Monday, April 20, 2009
The Bayko constructions I have posted so far has been what is known as Plimpton Bayko, and have all been from a 1950s set number 1. Plimpton made different sets before WWII and in the immediate postwar period. After the 1950s, the Bayko line was purchased by Meccano, and underwent modification.
Unfortunately, Meccano was itself having problems, and the Bayko line did not survive.
This can all get rather confusing, since a "Meccano set" is a metal construction set much like Erector sets. In fact, in much of the world "Meccano set" is often improperly used to denote any set of this type, just as "Erector set" is so used by many Americans. Meccano Bayko i no more like Meccano/Erector type sets structurally than Plimpton Bayko was, and that's not much. Unfortunately, while compatible, there are enough differences to warrant making a distinction, and the larger pieces are actually marked "Meccano Bayko" on the backs, so there we are.
The most obvious differences are the yellow windows and the green roofs. But the plastic used is different, and lighter colors are present overall. In my construction above, I didn't bother to distinguish between the darker Plimpton red and brighter Meccano red in the bricks, or duller and brighter white. Partly this is a test to see whether I accept the results or would prefer not to mix.
The Set 1 I referred to above is my only really coherent Bayko set. Aside from that I have a "Plimpton set 3" that was cobbled together from mismatched parts by a seller that does that as well as offering individual parts, and a hodgepodge of mixed pieces and a couple of partial sets, including the Meccano Bayko from which I built today.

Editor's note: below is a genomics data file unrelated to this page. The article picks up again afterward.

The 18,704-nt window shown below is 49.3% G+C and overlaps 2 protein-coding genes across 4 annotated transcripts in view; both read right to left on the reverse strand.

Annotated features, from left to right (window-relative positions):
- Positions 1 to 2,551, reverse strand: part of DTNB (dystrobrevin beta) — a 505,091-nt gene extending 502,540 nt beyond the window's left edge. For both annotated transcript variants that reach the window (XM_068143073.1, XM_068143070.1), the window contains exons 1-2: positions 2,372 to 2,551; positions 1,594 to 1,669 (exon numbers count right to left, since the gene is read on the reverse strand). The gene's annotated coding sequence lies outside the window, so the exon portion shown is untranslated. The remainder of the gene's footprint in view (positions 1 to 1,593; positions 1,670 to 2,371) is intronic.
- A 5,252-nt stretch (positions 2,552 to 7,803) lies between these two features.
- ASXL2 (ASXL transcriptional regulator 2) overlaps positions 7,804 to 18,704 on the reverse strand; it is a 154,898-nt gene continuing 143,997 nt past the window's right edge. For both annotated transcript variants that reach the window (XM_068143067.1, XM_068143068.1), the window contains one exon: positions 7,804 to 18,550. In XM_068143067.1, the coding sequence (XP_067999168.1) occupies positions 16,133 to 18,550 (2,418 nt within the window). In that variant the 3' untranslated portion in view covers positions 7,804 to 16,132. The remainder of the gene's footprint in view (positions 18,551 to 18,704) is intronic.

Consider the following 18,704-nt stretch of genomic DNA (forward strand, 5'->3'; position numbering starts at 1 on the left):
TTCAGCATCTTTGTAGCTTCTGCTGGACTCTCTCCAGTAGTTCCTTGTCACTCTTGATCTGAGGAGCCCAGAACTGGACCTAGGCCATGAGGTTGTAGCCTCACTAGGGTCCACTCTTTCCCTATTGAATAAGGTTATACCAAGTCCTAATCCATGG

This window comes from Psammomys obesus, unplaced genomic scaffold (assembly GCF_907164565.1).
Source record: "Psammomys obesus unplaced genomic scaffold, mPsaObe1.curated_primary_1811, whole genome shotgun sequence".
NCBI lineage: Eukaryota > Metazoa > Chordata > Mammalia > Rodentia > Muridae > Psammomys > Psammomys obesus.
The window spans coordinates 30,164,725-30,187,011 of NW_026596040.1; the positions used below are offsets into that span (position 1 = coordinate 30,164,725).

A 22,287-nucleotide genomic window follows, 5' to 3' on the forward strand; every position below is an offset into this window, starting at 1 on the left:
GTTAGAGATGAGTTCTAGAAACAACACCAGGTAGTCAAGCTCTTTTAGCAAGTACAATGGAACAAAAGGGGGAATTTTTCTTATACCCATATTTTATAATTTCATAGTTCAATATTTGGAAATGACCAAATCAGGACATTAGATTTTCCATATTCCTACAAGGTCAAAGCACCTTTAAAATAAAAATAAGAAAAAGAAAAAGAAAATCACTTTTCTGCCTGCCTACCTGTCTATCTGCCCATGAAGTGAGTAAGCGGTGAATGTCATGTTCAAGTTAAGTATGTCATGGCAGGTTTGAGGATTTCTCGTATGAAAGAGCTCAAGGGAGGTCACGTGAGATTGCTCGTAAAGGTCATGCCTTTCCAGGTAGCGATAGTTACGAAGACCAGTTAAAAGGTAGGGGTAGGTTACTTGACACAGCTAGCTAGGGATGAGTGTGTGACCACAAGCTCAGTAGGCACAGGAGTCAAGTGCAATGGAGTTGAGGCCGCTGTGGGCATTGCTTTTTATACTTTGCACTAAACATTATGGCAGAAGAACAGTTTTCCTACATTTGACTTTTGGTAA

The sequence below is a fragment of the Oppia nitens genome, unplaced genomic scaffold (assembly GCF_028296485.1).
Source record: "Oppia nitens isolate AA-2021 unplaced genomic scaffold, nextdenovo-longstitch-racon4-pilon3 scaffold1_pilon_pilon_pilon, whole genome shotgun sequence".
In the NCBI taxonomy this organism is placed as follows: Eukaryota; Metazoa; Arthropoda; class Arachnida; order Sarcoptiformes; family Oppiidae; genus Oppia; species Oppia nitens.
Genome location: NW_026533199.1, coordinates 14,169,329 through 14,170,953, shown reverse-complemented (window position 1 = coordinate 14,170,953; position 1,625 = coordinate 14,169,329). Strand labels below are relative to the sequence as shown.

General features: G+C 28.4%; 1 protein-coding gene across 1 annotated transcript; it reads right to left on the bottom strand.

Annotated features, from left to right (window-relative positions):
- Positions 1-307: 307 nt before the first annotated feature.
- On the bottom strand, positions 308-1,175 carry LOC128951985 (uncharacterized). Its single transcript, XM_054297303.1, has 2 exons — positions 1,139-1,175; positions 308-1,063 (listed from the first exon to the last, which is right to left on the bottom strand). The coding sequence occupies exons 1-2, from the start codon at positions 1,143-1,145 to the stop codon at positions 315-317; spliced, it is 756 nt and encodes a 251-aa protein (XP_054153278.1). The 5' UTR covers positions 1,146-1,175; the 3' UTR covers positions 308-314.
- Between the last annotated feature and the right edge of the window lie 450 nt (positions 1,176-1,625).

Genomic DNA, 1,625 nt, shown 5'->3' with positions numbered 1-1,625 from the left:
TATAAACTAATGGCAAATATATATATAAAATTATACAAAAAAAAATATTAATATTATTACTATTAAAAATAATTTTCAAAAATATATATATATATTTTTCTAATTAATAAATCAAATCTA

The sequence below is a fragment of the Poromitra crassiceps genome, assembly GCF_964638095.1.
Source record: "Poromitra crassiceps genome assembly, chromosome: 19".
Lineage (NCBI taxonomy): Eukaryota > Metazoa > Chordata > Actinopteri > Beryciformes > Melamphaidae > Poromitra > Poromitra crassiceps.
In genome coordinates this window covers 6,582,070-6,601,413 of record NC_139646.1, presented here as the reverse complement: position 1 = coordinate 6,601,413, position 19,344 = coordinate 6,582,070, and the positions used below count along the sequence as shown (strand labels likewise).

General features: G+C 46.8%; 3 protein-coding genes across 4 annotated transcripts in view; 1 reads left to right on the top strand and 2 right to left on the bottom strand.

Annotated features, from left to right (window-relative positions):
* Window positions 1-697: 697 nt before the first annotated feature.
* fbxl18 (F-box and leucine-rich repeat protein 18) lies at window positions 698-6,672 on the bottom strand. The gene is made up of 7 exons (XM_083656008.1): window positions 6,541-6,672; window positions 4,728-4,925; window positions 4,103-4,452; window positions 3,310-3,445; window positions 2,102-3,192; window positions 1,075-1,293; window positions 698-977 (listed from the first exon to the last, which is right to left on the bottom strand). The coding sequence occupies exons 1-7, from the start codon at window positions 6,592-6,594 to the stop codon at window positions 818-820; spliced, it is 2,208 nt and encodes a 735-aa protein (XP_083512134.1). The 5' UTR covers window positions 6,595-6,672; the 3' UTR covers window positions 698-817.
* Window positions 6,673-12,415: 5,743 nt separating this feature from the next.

In addition to color changes, Meccano Bayko dropped the one piece hip roofs characteristic of Plimpton Bayko, and expanded the flat roofs, of which Plimpton had had one size, to multiple sizes, each with matching ends. The flat roofs offer more flexibility, usable in pairs as peaked roofs, or flat as flat roofs, platforms, etc. They probably also allowed smaller boxes for the sets, which may have been the biggest appeal for the manufacturer.
Unfortunately, Meccano Bayko roofs include two size A, one B, one C, and no matching ends. The ends for the Plimpton flat roof pieces seems to be equivalent to size B, so if I had two size B roofs ...
The yellow windows also have tabs for glazing, as do some green windows I got in another odds & ends batch. But neither batch included any glazing.
Well, this is what makes buying used stuff on the Internet interesting.
The plan for today's building was originally published in Meccano Magazine, and is available on the Baykoman web site, an absolutely amazing repository of information on almost all things Bayko. click on 'Architect' in the left hand column, then "April 1964 / Shop & Office" near the bottom of the page.
An extra treat on each of the 'Architect' pages is that there are color images of each structure by Andy Harris, who also has some fine Bayko web pages and Lott's Bricks web pages. The latter has been especially helpful with my recent Lott's Bricks activity, as has Andy himself. Which is how I went from Lott's to Bayko this week,
And please check the Bayko Collectors Club - for Bayko of course, but also for Lott's Bricks, Anchor Stones, and many of the other things we explore in the Block Play Blog. Tell them I sent you.
The Internet has loads of good block play.